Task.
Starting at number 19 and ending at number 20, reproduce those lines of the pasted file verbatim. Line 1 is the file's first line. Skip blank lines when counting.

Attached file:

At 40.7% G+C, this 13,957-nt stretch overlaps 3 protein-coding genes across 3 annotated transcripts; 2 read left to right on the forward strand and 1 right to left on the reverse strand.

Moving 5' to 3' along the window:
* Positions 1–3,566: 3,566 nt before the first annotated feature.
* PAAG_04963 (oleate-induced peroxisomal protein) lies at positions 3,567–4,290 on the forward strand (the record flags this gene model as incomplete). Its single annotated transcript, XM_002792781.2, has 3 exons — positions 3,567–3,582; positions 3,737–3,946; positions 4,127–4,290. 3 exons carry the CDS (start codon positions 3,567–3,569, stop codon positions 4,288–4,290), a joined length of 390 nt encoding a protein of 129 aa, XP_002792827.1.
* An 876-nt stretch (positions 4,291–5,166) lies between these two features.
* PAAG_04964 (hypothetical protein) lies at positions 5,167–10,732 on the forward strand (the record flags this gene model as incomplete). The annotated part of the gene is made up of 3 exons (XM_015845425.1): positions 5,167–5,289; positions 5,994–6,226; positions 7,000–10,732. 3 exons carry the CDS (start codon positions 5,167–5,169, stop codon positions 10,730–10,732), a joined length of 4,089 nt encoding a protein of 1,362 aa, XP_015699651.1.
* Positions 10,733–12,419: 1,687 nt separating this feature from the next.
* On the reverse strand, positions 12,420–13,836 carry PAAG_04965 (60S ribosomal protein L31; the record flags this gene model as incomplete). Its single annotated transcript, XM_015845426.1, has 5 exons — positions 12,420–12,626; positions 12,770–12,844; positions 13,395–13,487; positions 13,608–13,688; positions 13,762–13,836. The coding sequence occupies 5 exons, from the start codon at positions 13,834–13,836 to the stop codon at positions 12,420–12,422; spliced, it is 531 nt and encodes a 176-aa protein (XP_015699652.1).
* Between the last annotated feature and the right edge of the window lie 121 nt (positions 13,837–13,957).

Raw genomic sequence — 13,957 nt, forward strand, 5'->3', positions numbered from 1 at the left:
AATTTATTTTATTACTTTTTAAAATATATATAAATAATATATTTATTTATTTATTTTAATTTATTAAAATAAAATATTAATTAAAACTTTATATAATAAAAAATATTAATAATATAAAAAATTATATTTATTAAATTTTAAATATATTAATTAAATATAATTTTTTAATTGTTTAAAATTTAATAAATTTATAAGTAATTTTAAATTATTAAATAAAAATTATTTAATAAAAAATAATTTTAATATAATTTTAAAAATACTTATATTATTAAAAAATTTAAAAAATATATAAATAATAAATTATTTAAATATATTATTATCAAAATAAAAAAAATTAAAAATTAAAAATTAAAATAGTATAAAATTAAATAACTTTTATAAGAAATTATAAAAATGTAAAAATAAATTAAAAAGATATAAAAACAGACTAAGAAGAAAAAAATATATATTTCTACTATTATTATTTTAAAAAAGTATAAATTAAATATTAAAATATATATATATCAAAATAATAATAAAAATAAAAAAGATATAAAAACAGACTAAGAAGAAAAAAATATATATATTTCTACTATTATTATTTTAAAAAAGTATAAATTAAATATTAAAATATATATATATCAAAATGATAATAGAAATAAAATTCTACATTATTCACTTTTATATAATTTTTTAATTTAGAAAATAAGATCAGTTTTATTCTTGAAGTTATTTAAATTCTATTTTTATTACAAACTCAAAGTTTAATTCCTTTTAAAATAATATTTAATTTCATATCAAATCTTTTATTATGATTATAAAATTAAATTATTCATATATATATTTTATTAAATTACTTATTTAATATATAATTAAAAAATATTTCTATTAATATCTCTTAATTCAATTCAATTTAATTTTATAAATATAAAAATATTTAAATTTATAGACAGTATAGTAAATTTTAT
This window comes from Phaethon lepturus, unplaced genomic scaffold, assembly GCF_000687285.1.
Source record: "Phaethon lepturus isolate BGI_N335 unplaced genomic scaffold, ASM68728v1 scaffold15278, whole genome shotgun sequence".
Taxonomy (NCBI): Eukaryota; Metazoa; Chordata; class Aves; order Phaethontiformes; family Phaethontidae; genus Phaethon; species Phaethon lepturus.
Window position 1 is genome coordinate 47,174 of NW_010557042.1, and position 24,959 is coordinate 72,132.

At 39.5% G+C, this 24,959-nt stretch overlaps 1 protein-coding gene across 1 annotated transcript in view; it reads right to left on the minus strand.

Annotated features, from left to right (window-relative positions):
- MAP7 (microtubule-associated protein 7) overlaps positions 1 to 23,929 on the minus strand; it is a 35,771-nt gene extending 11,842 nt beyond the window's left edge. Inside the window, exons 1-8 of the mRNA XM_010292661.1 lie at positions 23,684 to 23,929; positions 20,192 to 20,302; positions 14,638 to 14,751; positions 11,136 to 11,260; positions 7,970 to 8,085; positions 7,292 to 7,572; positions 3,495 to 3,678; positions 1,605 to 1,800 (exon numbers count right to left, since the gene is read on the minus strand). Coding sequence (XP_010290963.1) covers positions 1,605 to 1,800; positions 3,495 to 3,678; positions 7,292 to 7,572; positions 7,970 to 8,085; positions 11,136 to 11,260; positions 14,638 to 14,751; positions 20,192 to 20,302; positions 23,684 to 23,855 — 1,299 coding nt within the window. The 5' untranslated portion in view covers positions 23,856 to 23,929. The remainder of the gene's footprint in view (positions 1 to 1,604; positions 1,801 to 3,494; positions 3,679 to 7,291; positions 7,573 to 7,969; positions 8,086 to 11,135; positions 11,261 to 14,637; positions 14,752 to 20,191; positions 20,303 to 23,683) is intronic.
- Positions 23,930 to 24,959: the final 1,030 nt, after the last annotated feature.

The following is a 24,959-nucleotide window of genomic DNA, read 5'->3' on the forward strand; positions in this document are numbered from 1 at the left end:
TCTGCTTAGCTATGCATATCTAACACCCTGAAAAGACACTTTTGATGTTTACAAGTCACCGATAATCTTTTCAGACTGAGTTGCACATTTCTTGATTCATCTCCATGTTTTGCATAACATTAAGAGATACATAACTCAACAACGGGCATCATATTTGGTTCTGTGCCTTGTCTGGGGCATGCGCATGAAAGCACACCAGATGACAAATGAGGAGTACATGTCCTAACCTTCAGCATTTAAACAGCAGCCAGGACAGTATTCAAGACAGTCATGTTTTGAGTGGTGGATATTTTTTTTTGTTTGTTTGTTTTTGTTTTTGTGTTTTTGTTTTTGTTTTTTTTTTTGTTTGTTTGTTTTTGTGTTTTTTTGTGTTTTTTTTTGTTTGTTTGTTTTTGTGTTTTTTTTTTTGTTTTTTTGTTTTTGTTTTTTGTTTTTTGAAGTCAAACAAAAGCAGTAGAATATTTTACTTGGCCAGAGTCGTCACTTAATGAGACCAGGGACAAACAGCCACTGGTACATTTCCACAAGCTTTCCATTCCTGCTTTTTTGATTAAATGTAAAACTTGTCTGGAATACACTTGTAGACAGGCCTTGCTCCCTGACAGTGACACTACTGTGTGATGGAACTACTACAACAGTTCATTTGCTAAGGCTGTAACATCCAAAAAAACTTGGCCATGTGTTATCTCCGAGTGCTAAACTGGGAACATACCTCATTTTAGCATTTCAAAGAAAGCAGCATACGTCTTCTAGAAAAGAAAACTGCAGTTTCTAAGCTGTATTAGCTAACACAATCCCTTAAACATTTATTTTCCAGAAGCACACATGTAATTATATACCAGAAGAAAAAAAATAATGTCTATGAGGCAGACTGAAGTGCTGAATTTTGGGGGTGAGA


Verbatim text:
- Positions 23,930 to 24,959: the final 1,030 nt, after the last annotated feature.

The following is a 24,959-nucleotide window of genomic DNA, read 5'->3' on the forward strand; positions in this document are numbered from 1 at the left end: